4. Tsugawa N, Shiraki M, Suhara Y, et al. Low plasma phylloquinone concentration is associated with high incidence of vertebral fracture in Japanese women. J Bone Miner Metab 2008;26:79-85.
  5. Oregon State University. Linus Pauling Institute. Micronutrient Information Center: Vitamin K [http://lpi.oregonstate.edu/infocenter/vitamins/vitaminK/]
  6. Cockayne S, Adamson J, Lanham-New S, et al. Vitamin K and the prevention of fractures: systematic review and meta-analysis of randomized controlled trials. Arch Intern Med 2006;166:1256-1261.
  7. Knapen MH, Drummen NE, Smit E, et al. Three-year low-dose menaquinone-7 supplementation helps decrease bone loss in healthy postmenopausal women. Osteoporos Int 2013;24:2499-2507.
  8. Vitamin K2. Monograph. Altern Med Rev 2009;14:284-293.
  9. Geleijnse JM, Vermeer C, Grobbee DE, et al. Dietary intake of menaquinone is associated with a reduced risk of coronary heart disease: the Rotterdam Study. J Nutr 2004;134:3100-3105.
  10. Beulens JW, Bots ML, Atsma F, et al. High dietary menaquinone intake is associated with reduced coronary calcification. Atherosclerosis 2009;203:489-493.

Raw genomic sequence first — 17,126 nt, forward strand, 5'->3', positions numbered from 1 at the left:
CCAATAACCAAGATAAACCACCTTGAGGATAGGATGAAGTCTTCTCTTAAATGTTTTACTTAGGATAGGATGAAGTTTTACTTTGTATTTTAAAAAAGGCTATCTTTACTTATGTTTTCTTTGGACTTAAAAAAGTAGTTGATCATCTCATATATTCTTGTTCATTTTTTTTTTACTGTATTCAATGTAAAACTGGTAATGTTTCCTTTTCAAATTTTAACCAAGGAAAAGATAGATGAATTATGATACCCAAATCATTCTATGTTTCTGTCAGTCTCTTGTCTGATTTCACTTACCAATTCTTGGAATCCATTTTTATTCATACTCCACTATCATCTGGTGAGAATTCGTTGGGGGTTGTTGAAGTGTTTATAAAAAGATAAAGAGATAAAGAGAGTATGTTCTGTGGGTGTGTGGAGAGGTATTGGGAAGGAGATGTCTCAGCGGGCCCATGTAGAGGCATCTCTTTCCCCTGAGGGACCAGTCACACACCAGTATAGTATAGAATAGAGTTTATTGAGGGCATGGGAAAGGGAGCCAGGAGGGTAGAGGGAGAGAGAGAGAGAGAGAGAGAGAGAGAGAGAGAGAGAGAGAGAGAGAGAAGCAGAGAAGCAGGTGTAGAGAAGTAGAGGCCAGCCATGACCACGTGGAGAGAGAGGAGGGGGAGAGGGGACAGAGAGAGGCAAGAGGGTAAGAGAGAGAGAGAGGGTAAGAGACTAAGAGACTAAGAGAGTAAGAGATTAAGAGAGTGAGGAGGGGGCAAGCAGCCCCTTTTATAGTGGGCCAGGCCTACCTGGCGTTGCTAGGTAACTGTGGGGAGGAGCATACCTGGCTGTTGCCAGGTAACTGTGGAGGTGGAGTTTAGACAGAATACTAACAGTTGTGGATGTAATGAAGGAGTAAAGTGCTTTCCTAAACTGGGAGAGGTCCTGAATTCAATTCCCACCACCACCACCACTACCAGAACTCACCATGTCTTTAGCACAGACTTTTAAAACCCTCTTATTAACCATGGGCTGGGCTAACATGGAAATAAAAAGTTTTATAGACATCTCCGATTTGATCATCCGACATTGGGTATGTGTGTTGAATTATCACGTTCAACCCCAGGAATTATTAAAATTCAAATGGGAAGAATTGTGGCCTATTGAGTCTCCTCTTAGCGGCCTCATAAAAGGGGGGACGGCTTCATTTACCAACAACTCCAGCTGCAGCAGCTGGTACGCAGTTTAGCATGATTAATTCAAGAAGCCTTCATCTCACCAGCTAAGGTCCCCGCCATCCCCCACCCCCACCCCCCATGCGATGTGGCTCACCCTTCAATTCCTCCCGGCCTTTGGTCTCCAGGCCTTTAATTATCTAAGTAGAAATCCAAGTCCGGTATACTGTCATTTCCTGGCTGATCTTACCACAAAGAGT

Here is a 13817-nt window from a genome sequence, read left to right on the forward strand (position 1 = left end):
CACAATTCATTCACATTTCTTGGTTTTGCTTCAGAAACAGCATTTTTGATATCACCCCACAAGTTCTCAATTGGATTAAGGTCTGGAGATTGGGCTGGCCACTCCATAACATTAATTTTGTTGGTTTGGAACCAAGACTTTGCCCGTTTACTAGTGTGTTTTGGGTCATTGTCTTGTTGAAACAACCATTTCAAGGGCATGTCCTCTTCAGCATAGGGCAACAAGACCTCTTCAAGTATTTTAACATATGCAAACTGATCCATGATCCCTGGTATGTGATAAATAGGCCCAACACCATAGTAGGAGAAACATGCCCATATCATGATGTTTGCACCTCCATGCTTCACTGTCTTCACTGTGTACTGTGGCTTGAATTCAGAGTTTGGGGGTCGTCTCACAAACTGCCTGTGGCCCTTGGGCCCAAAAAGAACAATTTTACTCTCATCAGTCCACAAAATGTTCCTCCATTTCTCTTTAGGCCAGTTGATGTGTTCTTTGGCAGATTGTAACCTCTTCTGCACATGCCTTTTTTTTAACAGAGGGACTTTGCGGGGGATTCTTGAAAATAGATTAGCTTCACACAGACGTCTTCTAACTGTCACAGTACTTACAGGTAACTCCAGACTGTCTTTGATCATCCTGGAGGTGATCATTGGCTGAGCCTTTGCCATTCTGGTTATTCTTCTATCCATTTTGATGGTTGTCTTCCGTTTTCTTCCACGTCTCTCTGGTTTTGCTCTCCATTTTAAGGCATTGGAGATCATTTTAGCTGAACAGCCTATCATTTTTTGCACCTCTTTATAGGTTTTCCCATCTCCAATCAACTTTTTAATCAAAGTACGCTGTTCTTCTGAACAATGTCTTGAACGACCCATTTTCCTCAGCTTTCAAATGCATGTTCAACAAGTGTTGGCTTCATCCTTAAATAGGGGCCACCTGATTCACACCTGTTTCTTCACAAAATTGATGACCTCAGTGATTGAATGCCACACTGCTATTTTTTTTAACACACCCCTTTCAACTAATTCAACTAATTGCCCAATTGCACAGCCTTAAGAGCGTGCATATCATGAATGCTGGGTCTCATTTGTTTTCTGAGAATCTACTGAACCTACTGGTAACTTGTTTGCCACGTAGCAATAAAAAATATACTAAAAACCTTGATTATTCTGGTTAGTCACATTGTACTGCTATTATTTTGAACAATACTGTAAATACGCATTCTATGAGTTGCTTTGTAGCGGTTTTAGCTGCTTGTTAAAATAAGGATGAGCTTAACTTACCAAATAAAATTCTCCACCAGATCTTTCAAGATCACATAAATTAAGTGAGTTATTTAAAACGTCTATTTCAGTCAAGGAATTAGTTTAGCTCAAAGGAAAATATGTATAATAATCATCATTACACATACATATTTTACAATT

11. Greenland P, Bonow RO, Brundage BH, et al. ACCF/AHA 2007 clinical expert consensus document on coronary artery calcium scoring by computed tomography in global cardiovascular risk assessment and in evaluation of patients with chest pain: a report of the American College of Cardiology Foundation Clinical Expert Consensus Task Force (ACCF/AHA Writing Committee to Update the 2000 Expert Consensus Document on Electron Beam Computed Tomography) developed in collaboration with the Society of Atherosclerosis Imaging and Prevention and the Society of Cardiovascular Computed Tomography. J Am Coll Cardiol 2007;49:378-402.
  12. Cecelja M, Chowienczyk P. Role of arterial stiffness in cardiovascular disease. JRSM Cardiovasc Dis 2012;1.
  13. Gast GC, de Roos NM, Sluijs I, et al. A high menaquinone intake reduces the incidence of coronary heart disease. Nutrition, metabolism, and cardiovascular diseases: NMCD 2009;19:504-510.
  14. Rees K, Guraewal S, Wong YL, et al. Is vitamin K consumption associated with cardio-metabolic disorders? A systematic review. Maturitas 2010;67:121-128.
  15. Grober U, Reichrath J, Holick MF, Kisters K. Vitamin K: an old vitamin in a new perspective. Dermatoendocrinol 2014, 6:e968490.
  16. Ibarrola-Jurado N, Salas-Salvado J, Martinez-Gonzalez MA, et al. Dietary phylloquinone intake and risk of type 2 diabetes in elderly subjects at high risk of cardiovascular disease. Am J Clin Nutr 2012.
  17. Beulens JW, van der AD, Grobbee DE, et al. Dietary phylloquinone and menaquinones intakes and risk of type 2 diabetes. Diabetes Care 2010;33:1699-1705.